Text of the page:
Forty plus years into this conflict and into the creeping Israeli annexation of territory in the 22 percent of Palestine left the Palestinians, Haass pleads for patience for the situation to "ripen" before we try to end it by putting forward an American plan. He maintains that what is missing is not ideas, but the will and ability of the parties to compromise. Haass notes that "Palestinian leadership remains weak and divided; the Israeli government is too ideological and fractured; U.S. relations are too strained for Israel to place much faith in American promises."

One would have thought the problem has been placing faith in Israeli promises. But more to the point, it is precisely the ability to compromise that will be the victim of further delay-for it will discredit the moderate leadership of Mahmoud Abbas and Salam Fayyad who will surely not be replaced by greater moderates. Their replacement will be Hamas-if we are lucky-or the more extreme groups in Gaza that are now challenging Hamas for what these groups consider to be Hamas's excessive moderation.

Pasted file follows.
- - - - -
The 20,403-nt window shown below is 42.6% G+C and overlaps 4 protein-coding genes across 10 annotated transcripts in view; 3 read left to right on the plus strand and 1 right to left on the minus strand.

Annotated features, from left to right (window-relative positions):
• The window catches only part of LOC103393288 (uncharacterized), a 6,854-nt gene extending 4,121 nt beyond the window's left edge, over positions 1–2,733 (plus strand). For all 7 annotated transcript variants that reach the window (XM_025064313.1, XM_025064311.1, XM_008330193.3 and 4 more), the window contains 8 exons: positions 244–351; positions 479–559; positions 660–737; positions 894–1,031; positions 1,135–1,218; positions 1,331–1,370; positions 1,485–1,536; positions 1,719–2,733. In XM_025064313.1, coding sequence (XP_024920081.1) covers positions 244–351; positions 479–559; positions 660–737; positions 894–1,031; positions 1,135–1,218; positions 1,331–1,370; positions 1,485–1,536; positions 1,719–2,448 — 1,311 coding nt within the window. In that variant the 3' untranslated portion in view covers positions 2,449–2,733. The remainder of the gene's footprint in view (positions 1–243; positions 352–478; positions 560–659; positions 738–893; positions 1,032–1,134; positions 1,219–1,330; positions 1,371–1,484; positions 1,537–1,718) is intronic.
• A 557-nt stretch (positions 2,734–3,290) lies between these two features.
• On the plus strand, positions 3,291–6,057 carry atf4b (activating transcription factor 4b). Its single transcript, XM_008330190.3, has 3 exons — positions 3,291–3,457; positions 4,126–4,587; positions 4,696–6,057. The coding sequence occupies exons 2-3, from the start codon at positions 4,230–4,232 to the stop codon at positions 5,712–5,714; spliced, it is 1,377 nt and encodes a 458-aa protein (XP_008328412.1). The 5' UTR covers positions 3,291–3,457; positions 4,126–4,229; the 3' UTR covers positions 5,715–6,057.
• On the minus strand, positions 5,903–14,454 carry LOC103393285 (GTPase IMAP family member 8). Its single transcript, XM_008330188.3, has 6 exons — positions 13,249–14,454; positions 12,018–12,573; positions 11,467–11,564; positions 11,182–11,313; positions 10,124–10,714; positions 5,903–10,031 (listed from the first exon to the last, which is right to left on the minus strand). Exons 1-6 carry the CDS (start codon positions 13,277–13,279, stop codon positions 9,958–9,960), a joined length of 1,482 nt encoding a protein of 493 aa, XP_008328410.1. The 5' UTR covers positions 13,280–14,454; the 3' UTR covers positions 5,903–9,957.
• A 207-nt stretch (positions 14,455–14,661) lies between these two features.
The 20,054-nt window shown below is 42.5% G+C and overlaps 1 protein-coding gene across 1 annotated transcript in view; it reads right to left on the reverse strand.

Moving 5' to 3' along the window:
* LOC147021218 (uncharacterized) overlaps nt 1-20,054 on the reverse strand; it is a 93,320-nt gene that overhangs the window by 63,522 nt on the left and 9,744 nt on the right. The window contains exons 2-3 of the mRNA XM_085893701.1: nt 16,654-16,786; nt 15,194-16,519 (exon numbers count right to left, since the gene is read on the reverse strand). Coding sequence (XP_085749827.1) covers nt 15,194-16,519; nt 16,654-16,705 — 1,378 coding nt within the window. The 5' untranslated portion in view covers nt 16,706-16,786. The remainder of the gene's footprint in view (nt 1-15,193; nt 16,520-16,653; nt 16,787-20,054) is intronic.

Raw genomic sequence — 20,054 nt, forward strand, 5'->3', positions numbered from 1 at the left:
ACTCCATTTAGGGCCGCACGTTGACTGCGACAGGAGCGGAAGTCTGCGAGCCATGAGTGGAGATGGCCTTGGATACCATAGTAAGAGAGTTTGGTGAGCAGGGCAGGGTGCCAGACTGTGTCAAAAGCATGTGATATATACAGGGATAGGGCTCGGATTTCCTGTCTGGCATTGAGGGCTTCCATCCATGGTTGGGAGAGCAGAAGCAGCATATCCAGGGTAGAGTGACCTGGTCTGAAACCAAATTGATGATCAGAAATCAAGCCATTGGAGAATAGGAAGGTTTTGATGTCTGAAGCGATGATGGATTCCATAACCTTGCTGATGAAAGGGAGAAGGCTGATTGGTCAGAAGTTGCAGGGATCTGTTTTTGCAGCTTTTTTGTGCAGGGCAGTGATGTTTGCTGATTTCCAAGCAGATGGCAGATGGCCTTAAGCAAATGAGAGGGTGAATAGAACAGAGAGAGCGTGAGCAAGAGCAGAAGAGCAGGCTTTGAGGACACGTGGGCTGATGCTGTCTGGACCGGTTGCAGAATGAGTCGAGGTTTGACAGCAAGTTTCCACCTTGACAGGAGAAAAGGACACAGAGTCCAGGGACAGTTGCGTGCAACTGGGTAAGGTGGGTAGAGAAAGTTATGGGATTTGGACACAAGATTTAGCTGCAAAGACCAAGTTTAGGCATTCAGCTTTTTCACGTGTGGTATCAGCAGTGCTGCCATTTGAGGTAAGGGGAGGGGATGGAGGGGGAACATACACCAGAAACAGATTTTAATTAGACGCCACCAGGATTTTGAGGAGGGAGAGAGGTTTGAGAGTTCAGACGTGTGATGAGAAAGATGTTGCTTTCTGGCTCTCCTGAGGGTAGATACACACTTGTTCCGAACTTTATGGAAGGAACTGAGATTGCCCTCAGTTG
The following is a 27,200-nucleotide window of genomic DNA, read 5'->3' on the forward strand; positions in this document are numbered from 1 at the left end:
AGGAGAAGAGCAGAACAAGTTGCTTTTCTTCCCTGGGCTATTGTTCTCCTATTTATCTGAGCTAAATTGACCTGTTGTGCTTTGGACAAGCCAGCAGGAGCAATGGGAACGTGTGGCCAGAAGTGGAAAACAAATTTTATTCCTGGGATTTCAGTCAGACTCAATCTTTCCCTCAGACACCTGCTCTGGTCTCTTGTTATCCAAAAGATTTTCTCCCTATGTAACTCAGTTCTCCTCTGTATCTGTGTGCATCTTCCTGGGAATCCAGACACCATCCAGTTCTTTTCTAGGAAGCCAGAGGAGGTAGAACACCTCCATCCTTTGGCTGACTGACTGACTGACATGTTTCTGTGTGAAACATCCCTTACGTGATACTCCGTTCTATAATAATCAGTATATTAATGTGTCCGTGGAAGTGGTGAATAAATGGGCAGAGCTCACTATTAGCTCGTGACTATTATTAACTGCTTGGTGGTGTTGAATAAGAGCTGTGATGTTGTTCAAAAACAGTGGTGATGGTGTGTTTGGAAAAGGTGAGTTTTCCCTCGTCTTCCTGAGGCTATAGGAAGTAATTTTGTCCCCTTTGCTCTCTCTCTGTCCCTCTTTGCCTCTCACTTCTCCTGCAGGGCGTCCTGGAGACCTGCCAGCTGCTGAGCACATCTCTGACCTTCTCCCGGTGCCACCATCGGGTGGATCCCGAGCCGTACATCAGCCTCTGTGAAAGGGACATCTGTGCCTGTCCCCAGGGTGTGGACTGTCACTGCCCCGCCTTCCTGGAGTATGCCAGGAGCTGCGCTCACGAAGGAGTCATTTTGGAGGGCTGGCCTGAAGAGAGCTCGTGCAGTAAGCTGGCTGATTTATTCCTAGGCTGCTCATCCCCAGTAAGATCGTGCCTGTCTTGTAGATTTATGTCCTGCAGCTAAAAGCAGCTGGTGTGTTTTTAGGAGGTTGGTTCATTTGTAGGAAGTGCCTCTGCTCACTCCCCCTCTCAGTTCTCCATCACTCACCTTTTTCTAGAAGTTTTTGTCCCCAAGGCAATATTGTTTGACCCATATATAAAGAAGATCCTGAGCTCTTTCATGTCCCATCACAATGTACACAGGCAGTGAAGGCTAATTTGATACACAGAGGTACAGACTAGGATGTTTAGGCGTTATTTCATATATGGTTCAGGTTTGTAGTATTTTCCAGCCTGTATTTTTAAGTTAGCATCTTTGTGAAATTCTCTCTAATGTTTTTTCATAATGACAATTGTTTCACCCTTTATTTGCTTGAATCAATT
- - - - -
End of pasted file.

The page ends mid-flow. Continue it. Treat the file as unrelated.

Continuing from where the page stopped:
It is true that Palestinian leadership, as Haass states, remains weak and divided. But their weakness and division is the result of Israeli and American failure to reward their moderation. As far as Palestinians are concerned, aside from marginal improvements in the economy, for which the international donor community is largely responsible, it has produced only a hardening of Israeli positions on the core issues.

More to the point, the Palestinian divisions that Haass deplores were deliberately planned and fostered by Israel and the U.S. during the previous U.S. administration. There is something less than honorable in pointing to problems that our own misguided policies created as a reason the victims of our policies are undeserving of our support.